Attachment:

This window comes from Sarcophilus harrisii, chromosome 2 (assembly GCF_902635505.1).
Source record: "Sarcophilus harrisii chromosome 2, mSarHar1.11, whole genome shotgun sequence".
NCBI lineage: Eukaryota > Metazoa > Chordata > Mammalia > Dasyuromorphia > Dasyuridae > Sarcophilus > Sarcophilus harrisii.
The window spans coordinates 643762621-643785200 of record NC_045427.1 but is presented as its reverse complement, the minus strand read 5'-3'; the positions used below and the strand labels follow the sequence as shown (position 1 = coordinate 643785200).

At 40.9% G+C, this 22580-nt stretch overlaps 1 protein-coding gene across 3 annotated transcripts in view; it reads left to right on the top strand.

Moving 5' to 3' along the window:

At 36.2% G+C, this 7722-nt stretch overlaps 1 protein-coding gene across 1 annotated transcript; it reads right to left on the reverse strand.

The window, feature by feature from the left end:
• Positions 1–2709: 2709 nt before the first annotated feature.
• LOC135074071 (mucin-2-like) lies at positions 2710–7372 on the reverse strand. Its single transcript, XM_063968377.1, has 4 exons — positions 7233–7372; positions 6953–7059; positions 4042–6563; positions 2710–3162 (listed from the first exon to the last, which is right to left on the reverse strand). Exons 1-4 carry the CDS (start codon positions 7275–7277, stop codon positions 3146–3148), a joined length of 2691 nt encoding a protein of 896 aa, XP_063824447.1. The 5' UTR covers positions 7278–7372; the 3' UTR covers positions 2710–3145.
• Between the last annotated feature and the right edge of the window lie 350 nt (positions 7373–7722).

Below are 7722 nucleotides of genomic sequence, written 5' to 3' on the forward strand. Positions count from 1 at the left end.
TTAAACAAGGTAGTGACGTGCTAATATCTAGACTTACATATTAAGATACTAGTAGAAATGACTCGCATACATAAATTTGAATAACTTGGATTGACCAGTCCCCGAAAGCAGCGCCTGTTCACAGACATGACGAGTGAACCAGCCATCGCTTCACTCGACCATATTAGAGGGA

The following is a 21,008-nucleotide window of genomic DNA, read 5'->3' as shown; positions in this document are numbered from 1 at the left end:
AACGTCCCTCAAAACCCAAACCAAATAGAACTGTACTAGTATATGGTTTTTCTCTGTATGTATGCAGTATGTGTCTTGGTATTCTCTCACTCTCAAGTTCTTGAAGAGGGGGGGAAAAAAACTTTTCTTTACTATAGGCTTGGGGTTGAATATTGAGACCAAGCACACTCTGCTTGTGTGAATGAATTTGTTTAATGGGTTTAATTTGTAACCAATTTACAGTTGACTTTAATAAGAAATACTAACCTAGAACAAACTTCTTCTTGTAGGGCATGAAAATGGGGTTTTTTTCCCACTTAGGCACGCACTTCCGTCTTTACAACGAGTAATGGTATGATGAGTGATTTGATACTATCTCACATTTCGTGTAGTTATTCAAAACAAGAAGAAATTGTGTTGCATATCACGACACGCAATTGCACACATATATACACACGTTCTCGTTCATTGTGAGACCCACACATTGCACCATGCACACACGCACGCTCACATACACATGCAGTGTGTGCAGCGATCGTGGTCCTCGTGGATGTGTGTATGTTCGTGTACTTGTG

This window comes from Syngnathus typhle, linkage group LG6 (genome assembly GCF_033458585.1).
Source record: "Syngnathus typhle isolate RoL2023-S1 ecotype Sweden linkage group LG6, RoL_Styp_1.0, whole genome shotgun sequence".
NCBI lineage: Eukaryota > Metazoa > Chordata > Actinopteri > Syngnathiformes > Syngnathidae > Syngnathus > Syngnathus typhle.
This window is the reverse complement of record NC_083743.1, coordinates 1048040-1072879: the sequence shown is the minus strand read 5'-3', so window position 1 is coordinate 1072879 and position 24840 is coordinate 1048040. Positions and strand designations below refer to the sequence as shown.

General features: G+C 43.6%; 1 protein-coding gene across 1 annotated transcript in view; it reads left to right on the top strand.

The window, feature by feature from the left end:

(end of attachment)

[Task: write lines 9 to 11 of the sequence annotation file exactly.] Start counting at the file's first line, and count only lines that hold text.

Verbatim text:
• Positions 1–2709: 2709 nt before the first annotated feature.
• LOC135074071 (mucin-2-like) lies at positions 2710–7372 on the reverse strand. Its single transcript, XM_063968377.1, has 4 exons — positions 7233–7372; positions 6953–7059; positions 4042–6563; positions 2710–3162 (listed from the first exon to the last, which is right to left on the reverse strand). Exons 1-4 carry the CDS (start codon positions 7275–7277, stop codon positions 3146–3148), a joined length of 2691 nt encoding a protein of 896 aa, XP_063824447.1. The 5' UTR covers positions 7278–7372; the 3' UTR covers positions 2710–3145.
• Between the last annotated feature and the right edge of the window lie 350 nt (positions 7373–7722).